Iowa defensive coordinator Phil Parker says players told him not to change his blunt style

Mark Emmert
Hawk Central

Phil Parker has been an Iowa assistant football coach for two decades, known for a blunt, old-school approach with his players.

But he deliberately turned the tables this summer after many former Hawkeyes came forward with stories indicating racial bias within the program. Parker, the team’s defensive coordinator, said he asked his players to gather by themselves and discuss ways he could do his job better.

“I asked the players to critique myself,” Parker said in a Wednesday evening interview on the “HawkCentral” radio hour on KxNO in Des Moines.

Parker said the response he received was: “Coach, don’t change.”

Phil Parker, speaking to reporters before Iowa's Holiday Bowl matchup with USC in December, is entering his ninth season as the team's defensive coordinator. He said in a radio interview Wednesday that his players told him not to change a coaching style that he acknowledges is "tough."

“They did not want me to change the way I had the passion to coach those guys,” Parker said.

They know me like I’m family. To me, that’s very important, the relationships that maybe you have. If you know you have a great relationship with a kid, you can just about say anything to the kid and the kid understands what you mean. … If you don’t have a relationship with them, it’s going to be very hard to have those tough conversations with guys.”

Parker, who played defensive back at Michigan State and has coached that position at Iowa throughout a tenure entering its 22nd season, was asked about a pointed comment that former Hawkeye safety Amani Hooker made in a tweet last month. Hooker, now with the Tennessee Titans, said it was well-known among Black players at Iowa that some coaches were antagonistic towards them.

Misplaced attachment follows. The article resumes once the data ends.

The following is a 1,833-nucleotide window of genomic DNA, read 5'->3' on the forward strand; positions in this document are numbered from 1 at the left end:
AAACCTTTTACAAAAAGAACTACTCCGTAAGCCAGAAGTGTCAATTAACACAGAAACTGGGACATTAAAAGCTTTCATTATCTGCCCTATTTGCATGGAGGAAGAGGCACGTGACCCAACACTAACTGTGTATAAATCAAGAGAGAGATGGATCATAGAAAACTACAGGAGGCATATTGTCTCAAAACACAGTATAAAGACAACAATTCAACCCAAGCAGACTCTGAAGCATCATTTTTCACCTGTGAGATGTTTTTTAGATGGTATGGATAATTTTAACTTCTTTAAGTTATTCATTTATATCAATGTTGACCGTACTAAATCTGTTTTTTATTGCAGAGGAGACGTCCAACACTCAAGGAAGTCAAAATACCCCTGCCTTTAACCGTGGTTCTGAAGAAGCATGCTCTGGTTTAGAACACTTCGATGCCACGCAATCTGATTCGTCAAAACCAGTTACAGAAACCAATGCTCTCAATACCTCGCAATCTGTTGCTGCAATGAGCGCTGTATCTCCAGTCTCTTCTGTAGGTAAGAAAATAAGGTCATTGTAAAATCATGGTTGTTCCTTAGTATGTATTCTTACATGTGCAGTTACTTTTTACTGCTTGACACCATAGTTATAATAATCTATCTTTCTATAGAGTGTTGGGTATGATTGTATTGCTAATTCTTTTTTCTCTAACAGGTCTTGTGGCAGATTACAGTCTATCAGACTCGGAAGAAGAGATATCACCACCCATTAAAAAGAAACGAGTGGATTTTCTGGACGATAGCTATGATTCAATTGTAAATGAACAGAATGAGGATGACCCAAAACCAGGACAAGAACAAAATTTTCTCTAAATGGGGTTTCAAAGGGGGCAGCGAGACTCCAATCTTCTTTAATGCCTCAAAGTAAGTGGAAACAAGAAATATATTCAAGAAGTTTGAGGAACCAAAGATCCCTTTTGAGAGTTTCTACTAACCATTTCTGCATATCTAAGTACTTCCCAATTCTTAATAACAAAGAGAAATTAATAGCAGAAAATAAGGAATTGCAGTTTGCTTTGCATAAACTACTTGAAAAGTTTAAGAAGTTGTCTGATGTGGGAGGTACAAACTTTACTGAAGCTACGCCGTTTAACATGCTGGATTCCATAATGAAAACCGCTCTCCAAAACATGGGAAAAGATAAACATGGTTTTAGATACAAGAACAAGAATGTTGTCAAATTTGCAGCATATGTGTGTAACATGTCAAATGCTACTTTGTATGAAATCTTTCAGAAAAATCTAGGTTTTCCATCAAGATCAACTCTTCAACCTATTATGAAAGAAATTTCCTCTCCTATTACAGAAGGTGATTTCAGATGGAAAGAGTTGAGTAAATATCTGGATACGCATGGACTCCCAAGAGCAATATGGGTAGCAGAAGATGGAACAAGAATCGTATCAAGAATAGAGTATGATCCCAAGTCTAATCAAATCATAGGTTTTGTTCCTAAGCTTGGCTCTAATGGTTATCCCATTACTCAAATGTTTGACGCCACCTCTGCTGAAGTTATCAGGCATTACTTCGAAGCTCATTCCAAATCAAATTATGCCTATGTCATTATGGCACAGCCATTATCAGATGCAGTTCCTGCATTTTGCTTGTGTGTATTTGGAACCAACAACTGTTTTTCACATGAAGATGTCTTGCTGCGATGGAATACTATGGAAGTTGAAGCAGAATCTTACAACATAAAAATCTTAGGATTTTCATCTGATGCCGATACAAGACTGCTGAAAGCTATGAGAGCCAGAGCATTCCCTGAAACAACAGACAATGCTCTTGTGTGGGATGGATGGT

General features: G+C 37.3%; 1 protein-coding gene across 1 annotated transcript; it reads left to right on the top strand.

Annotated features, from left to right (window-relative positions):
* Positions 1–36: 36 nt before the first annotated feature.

“Too many really good players never touched the field on Saturdays because of how they were treated around the facility,” said Hooker, who was named the top defensive back in the Big Ten Conference in 2018.

►More:Amani Hooker makes 'star' position his own, and Iowa defense benefits

Parker largely sidestepped that comment, saying only: “I might not agree with how he stated that.”

Instead, Parker spoke of how hard Hooker worked to maximize his potential while at Iowa, contrasting that with Josh Jackson, a cornerback who emerged in his third season to become an all-American before being chosen by the Green Bay Packers in the second round of the NFL Draft.

“He was always on time, paid attention to details,” Parker said of Hooker.

“Josh Jackson was a guy that was on offense, came to defense, a guy that he wasn’t always punctual. … And all of the sudden it clicked on with, ‘How am I going to prepare for the game of football?’ And I saw him progress.”

► Previously:Iowa's Phil Parker nurtures talent on, off the field

Parker said it’s his job as a coach to push athletes, and he doesn’t see the need to change his style even as the program is being investigated by a law firm for possible mistreatment of Black players. So far, only longtime strength coach Chris Doyle has been removed from his position. Doyle denied claims by some ex-Hawkeyes that he was verbally abusive and racially insensitive. Parker has largely been defended by his former players on social media.

“They’re going to say I’m tough, I’m demanding, I expect. But if I don’t do that for them, I would think that I would fail them as a coach,” Parker said.

“That’s our whole goal is to kind of make sure these kids don’t get in a trap and feel sorry for themselves. ‘What do you want to achieve? Where do you want to go?’ … Some guys are happy just being OK. But there’s a lot of guys, including Amani Hooker, you look at a guy like that, and maybe he did the right thing.”

Parker said the Iowa coaching staff was planning to have a team meeting and then do separate walk-throughs with offensive and defensive players Friday, the first time they will be allowed such mandatory training time after the COVID-19 pandemic shut down in-person instruction this spring and summer. Everyone will wear masks, Parker said.

Parker said his observation this summer is that the turmoil surrounding the program has actually been beneficial for the players and coaches within it.

“The kids are very outspoken about some of the things they have concerns about. I think we addressed a lot of those. It’s really united our team a little bit, of guys being accountable to each other. And it’s been really good to us,” Parker said.

“We can’t do what we did in the past. We’ve got to change a little bit.”

Mark Emmert covers the Iowa Hawkeyes for the Register. Reach him at or 319-339-7367. Follow him on Twitter at @MarkEmmert.

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